Share on FacebookTweet about this on TwitterPin on PinterestShare on Google+Share on LinkedInEmail this to someone

Once, cooking was an act slow and careful and seasoned with love. Eating was synonymous with family, and ingredients came and went with the seasonal whims of nature.

A Venda Lusitana, a food concept in the center of Lisbon, is a portal to those times. It stocks an ever-evolving range of locally produced products, and then uses those same products to create the meals and snacks that are served in-store. Jars of organic honey, tins of preserved fish, and bottles of premium Portuguese craft beers line the walls. Bags of house-made granola sit by the counter in a golden stack of crunchy temptation. The day’s delivery of Alentejo bread – crusty round loaves specific to that region – snuggle together inside a huge, rustic brown paper sack.

A Venda Lusitana Lisbon

The store’s founding father, Luis, offers customers tidbits to taste from behind the counter and explains the story behind each product or dish. When he talks about food his passion is palpable. It’s also infectious.

“Everything has a history,” Luis tells us. “If you look into it, there’s always a reason to why things are done as they are.” He uses cured meats as an example. “Why is the ham of the Trás-os-Montes region completely different to the ham of the Algarve? One is smoked and the other is salty. When you look at the history it’s logical. A hundred years ago they didn’t have refrigerators. The Algarve is near the sea so they used what they had close to them, the salt, to preserve foods. In the north it’s very cold and they have lots of fireplaces so they would smoke the food to maintain it.”

Knowing these histories isn’t just about satisfying a curiosity, it’s about preserving gastronomy as a facet of cultural identity. “It’s important to preserve this heritage,” Luis says. “It’s cultural.”

A Venda Lusitana Lisbon

In serving up their own homemade dishes – like meat croquettes made from oxtail that’s slow cooked until meltingly tender – A Venda Lusitana also heralds a return to a past way of doing things that’s slower, more attentive, more loving; a way of doing things that’s in danger of being forgotten by a future which is always in a hurry. You can’t rush perfection, and if that means low heat and achingly long cooking times, Luis says so be it. “I remember when my grandmother used to cook dinner for the family,” he says. “As soon as we finished lunch, she would already start to cook dinner.”

And there are other differences, too. In this modern age of supermarkets and unbroken supply chains, A Venda Lusitana keeps things seasonal – just as nature intended. Luis works with small producers, most of whom he has come to know personally. “We know the risks,” he says, such as that “the regularity of the distribution is not perfect.” Case in point: a particular cheese that customers have been hunting down, only to find it’s currently absent from the store’s shelves. “The goats milk used in the cheese doesn’t get produced as much in summer,” Luis explains, and while supermarkets find ways around this in order to stock the same products all year round, the small local producers respect the natural cycles. “It’s not always easy to explain to customers why we don’t have the same products all the time,” he says, and yet it can only be a good thing that his clients are coming to appreciate the quality and anticipatory value of seasonal availability. After all: winter may bring shorter days and colder nights, but at least you have your favourite queijo fresco (fresh cheese) to look forward to.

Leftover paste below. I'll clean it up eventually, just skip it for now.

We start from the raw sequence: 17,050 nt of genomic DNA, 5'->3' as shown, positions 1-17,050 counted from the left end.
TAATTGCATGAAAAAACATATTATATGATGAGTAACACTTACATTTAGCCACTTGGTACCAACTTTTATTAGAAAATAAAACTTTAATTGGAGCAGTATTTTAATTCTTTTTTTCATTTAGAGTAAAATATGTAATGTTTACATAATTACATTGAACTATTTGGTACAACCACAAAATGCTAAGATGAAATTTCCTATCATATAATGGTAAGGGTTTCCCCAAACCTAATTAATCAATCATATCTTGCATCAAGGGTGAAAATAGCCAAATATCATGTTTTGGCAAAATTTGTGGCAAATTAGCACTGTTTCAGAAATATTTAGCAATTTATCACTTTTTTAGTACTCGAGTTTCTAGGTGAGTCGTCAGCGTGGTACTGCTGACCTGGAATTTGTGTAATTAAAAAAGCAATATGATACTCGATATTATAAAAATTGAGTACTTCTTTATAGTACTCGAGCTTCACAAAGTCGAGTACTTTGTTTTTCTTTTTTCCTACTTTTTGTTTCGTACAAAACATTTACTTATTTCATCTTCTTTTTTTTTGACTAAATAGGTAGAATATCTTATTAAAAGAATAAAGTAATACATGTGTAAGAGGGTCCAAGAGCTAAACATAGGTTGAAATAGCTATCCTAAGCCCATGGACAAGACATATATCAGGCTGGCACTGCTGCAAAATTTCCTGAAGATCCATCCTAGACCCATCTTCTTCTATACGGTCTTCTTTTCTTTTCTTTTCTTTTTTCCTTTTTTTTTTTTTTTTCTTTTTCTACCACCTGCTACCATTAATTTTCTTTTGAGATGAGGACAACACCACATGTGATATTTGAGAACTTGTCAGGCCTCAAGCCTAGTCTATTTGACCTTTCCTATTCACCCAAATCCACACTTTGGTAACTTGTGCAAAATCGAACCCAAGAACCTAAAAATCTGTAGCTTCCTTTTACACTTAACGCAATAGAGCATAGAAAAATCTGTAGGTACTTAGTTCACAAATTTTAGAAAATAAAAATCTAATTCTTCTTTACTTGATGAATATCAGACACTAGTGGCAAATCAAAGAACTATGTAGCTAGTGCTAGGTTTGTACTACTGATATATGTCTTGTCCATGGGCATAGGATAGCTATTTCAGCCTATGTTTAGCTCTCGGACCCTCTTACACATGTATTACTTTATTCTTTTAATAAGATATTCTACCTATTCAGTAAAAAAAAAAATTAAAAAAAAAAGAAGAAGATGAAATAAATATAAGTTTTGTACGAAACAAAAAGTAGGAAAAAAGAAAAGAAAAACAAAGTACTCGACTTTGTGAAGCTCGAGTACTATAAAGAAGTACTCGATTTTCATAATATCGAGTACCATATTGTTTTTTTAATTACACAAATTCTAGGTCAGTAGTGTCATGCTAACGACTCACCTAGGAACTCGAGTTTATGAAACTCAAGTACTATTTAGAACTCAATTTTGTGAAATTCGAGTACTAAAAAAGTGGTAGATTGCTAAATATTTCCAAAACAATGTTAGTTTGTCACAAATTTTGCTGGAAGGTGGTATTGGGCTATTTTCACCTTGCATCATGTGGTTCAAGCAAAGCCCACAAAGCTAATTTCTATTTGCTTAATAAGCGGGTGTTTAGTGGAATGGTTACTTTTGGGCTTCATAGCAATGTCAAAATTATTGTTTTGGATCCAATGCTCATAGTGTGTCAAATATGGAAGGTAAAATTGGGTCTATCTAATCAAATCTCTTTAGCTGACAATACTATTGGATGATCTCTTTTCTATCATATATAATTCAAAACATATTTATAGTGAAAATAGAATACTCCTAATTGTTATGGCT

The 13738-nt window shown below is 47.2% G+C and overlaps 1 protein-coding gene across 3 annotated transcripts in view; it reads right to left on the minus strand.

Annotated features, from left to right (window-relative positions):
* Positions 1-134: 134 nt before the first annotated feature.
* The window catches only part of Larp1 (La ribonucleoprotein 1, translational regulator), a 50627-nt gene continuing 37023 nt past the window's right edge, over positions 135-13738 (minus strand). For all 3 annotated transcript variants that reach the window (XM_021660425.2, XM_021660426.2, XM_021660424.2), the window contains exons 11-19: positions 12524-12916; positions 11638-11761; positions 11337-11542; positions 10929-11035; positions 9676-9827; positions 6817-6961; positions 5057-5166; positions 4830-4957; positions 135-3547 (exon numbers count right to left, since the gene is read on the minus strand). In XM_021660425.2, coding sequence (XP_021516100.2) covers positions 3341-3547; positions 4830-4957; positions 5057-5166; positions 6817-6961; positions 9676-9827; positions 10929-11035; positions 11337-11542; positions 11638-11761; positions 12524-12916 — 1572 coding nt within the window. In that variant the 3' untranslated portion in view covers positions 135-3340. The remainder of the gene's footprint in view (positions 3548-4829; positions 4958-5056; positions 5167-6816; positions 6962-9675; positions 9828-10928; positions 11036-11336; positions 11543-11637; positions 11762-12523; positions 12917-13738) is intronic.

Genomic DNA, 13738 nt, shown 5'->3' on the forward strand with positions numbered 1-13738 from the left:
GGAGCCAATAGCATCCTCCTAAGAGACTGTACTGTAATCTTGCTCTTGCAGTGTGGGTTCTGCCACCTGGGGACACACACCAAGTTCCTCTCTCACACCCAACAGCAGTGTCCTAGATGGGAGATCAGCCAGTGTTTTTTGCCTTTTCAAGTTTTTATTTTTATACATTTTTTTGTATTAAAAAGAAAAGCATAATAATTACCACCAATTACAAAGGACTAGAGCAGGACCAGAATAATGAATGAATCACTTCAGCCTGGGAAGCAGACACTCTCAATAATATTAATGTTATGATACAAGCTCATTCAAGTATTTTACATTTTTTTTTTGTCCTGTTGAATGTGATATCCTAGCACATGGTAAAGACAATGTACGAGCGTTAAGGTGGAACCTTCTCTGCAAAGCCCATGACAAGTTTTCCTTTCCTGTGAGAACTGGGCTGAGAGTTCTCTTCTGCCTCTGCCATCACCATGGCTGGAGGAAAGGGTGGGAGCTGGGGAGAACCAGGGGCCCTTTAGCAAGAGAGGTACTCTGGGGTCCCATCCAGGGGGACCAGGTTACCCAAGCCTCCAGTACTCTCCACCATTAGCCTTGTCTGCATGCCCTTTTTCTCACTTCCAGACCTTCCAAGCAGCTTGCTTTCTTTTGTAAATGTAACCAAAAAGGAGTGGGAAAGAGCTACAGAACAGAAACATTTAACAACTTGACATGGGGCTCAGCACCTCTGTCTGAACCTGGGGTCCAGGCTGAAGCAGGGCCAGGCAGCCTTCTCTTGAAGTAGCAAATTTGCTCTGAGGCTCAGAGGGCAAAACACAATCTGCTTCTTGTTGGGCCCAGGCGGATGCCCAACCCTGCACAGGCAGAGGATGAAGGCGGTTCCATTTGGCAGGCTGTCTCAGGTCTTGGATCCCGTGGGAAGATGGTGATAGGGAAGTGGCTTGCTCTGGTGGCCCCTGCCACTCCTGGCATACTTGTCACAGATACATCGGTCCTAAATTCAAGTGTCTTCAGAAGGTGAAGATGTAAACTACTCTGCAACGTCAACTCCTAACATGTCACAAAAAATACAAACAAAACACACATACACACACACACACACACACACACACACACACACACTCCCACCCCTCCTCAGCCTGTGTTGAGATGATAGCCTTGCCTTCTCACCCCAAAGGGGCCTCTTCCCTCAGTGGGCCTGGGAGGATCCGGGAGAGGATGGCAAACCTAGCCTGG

AVendaLusitanaLisbon-1

Our discussion turns to the value of inventiveness, of creating something wonderful using very little; a philosophy that permeates both the food and the decor of A Venda Lusitana. “Traditionally people would use a lot of herbs because they were free, they grew out in the fields. We use here at least 16 different kinds of herbs to cook,” says Luis. “This variety gives completely different flavours to the food. There’s a reason why the mediterranean diet is one of the best in the world: it was always very basic and the products that people would eat every day were the ones you’d find in the field or on the farm. We try to bring that to here.”

A Venda Lusitana Lisbon

He offers us a post-lunch digestif from an eclectic collection of small glasses salvaged from his grandmother’s possessions. The wooden chairs inside were once fixtures in her living room, and the 68-year-old cuckoo clock on the wall is yet another family heirloom. Reclaimed crates and fruit palettes serve as decoration. The space may be cobbled together on a shoestring, but Luis is right: in both cooking and design, there’s an art to doing a lot with a little. A Venda Lusitana is bright and stylish, and yet there’s a feeling of being at home.

It’s hard to argue with the philosophies that give birth to concepts like A Venda Lusitana. There is value in taking time out of our busy lives to cook something slowly and lovingly. There’s value in finding out where a product came from and what went into it. And there’s value in respecting the cycles of nature and appreciating seasonal produce. Because in doing these things we not only get more enjoyment out of our food, we also support local producers, preserve cultural heritage, and take a small step towards a more sustainable world.

“I’m not so 100 percent worried with profit…” says Luis. “I want people to go away smiling and understanding what we have here.” And from the glowing reviews of the place so far, that’s exactly what’s been happening.